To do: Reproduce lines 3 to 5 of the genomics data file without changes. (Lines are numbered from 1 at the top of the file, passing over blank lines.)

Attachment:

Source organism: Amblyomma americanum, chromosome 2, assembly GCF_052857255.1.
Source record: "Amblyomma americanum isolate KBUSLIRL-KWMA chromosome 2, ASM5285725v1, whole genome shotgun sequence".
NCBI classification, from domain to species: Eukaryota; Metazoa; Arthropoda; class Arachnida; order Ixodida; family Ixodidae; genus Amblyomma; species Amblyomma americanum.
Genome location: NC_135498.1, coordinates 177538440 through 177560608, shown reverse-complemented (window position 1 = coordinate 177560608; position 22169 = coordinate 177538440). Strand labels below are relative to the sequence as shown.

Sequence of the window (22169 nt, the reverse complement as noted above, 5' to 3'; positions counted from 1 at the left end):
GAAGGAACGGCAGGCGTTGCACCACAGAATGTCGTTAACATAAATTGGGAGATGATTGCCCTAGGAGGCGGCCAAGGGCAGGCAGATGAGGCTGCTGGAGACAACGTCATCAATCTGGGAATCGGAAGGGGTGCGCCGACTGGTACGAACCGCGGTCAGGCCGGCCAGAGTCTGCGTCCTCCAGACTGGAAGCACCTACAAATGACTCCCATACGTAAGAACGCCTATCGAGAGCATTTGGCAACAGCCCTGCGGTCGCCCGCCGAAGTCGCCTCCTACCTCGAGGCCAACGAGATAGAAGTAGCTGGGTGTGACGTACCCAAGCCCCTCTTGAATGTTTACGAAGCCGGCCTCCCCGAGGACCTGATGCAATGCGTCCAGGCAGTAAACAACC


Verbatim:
NCBI classification, from domain to species: Eukaryota; Metazoa; Arthropoda; class Arachnida; order Ixodida; family Ixodidae; genus Amblyomma; species Amblyomma americanum.
Genome location: NC_135498.1, coordinates 177538440 through 177560608, shown reverse-complemented (window position 1 = coordinate 177560608; position 22169 = coordinate 177538440). Strand labels below are relative to the sequence as shown.

Sequence of the window (22169 nt, the reverse complement as noted above, 5' to 3'; positions counted from 1 at the left end):